I wrote about Michael Asher at Dean’s World. When I wrote him a bit of fan mail, I asked him about solar and wind power. Here’s the conversation…
> How do solar proponents propose we use solar energy given the fact that
> the earth rotates? It would seem to me that you would need to store the
> energy somehow for use at night, which would mean that you would either
> need huge batteries OR you would need to electrolyze H2O to get
> hydrogen, then store that to burn it at night. Are either methods even
> Just curious.
Energy storage is indeed the achilles heel of
both solar and wind power (winds rarely blow 100% of the time).
Environmentalists get around this in the usual manner, by refusing to get
pinned down on details. They simply make fuzzy claims that these should be
“part of” the overall energy picture—but what’s the other part? Solar and
wind may one day supply a reasonable fraction of residential energy
needs…but they’re almost comically unsuited for heavy industry. That’s
probably why they’re so favored by those who believe “manufactured goods”
should stop at tie-dye shirts and bean sprouts.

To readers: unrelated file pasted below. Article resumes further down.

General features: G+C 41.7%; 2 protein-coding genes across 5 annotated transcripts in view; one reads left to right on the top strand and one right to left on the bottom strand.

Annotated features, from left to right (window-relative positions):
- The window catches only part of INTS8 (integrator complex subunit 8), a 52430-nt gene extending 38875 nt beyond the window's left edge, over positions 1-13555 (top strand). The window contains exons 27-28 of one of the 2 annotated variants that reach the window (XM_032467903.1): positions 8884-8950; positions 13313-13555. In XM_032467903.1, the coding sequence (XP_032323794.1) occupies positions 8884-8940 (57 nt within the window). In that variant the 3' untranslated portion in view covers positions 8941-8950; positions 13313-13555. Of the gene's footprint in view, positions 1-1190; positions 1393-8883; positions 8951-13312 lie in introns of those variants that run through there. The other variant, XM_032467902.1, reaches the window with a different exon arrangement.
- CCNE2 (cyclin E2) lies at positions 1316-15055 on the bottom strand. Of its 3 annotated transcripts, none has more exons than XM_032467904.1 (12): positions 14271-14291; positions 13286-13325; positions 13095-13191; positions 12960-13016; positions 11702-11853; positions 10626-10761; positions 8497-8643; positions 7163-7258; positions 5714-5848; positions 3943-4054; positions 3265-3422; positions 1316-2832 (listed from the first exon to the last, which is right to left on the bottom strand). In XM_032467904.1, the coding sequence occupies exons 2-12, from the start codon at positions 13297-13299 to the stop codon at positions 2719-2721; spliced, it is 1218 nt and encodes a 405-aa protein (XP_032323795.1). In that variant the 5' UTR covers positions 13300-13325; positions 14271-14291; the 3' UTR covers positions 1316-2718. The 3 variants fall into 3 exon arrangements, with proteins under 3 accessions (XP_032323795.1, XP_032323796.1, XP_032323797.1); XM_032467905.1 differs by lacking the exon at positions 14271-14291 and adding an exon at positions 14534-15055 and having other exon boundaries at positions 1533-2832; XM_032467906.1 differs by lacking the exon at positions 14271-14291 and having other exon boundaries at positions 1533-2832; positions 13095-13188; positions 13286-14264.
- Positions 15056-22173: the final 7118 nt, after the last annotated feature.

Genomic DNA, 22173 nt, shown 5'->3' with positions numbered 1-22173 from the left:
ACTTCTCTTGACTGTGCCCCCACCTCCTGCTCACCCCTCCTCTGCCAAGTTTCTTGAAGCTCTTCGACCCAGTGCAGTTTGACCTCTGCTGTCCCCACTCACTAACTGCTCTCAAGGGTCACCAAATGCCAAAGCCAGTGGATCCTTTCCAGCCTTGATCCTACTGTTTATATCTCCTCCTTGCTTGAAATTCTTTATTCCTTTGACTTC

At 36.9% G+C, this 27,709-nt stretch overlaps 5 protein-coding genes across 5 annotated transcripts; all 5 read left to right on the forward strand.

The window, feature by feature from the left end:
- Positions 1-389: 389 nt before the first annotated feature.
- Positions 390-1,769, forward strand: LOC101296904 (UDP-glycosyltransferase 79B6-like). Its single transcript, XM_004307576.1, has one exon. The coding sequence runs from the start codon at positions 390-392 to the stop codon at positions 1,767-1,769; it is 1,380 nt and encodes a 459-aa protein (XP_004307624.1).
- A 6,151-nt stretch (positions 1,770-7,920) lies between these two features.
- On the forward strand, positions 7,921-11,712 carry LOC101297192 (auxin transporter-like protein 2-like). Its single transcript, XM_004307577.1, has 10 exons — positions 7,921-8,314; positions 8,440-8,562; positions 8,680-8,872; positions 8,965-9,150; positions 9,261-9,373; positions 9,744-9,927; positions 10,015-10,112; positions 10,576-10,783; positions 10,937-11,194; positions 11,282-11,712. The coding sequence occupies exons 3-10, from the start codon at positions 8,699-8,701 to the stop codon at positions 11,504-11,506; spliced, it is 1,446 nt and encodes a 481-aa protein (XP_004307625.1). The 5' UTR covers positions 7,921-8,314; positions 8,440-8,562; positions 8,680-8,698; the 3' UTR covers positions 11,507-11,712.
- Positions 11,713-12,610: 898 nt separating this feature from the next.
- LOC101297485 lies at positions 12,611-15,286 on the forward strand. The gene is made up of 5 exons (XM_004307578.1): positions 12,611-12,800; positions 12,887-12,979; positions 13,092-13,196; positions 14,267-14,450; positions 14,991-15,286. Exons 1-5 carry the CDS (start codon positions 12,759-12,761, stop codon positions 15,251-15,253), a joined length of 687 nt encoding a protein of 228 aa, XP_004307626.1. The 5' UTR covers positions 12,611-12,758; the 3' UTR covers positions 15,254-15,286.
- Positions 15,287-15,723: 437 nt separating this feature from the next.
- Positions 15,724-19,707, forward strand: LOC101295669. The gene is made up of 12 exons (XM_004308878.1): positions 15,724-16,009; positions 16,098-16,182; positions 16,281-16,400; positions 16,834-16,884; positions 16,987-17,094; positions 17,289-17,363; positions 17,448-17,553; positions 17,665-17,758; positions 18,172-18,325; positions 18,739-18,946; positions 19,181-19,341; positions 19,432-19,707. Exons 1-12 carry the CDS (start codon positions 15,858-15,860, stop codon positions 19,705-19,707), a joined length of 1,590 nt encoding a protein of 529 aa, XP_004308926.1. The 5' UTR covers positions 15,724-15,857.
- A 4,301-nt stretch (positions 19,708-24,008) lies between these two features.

As for specific means of energy storage, right now there just isn’t any
practical means, period. Batteries come closest, but battery-arrays able
to thousands of megawatt-hours have never been built. They’re technically
feasible in theory at least, but the cost would be astronomical, the
environmental footprint very large, their safety questionable, and finally,
they’d lose anywhere from 20 to 40% of the power put into them due to
coloumetric charging losses. Hydrogen storage would have a much lower
up-front cost, but generating the gas, compressing it for storage, then
finally oxidizing it can easily mean you’d lose 2/3 of the power thus
generated. When you consider “daytime” solar power is already upwards of
40X more expensive than a well-run nuclear plant, a solar system capable of
providing nighttime power might be 100X or more costly.
Incidently, whenever you read statistics about solar plants, remember a
little ‘numbers game’ is usually played with them. Coal and nuclear power
usually have about a 95% availability factor…meaning a 1000MW nuclear
plant will provide 95% of that much power on a regular basis. But solar
power has closer to a 30% AF, due to cloud cover, the day/night cycle, and
other factors. So when you see a news report that some new solar array is
“capable of powering 5,000 households”, remember to divide by three in your
head….the total power generated is actually much lower.